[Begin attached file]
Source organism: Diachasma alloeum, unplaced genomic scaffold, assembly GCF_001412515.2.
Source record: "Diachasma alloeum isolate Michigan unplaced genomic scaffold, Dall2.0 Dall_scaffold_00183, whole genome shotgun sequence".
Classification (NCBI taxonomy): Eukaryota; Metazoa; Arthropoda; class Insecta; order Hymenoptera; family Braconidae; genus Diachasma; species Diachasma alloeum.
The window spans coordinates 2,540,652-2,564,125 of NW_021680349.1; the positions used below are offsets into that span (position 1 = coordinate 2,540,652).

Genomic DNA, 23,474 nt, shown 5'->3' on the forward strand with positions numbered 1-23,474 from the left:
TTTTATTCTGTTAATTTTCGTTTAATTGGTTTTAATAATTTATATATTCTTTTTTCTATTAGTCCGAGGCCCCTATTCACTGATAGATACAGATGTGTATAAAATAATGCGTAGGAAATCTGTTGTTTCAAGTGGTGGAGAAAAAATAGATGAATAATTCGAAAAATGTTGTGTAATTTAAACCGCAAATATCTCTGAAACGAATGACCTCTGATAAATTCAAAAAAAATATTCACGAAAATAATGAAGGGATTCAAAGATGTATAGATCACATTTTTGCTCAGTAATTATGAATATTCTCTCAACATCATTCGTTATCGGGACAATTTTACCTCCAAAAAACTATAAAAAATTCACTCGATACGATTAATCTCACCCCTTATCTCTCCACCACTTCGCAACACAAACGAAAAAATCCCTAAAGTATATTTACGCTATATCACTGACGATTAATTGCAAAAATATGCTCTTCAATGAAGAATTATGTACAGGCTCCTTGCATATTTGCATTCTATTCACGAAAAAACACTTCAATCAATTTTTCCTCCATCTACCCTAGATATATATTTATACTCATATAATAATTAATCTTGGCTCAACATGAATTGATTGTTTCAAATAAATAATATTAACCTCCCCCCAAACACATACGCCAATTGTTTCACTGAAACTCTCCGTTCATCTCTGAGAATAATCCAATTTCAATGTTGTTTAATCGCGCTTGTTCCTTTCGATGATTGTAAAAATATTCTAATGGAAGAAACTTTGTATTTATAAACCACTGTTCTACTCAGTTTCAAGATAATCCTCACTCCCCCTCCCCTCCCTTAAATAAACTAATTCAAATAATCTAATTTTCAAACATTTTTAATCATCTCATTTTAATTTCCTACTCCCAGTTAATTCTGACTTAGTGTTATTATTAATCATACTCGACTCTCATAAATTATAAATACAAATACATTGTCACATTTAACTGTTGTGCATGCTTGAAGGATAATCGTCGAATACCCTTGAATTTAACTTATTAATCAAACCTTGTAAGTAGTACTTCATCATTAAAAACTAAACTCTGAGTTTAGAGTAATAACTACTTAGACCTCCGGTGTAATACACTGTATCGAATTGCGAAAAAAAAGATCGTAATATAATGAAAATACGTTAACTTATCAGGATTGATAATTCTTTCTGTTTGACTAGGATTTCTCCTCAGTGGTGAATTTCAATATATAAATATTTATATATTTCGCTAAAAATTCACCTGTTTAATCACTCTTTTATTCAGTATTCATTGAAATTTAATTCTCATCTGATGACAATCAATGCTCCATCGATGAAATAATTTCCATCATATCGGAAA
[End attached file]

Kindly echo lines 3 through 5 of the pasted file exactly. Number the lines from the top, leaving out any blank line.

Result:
Classification (NCBI taxonomy): Eukaryota; Metazoa; Arthropoda; class Insecta; order Hymenoptera; family Braconidae; genus Diachasma; species Diachasma alloeum.
The window spans coordinates 2,540,652-2,564,125 of NW_021680349.1; the positions used below are offsets into that span (position 1 = coordinate 2,540,652).

Genomic DNA, 23,474 nt, shown 5'->3' on the forward strand with positions numbered 1-23,474 from the left: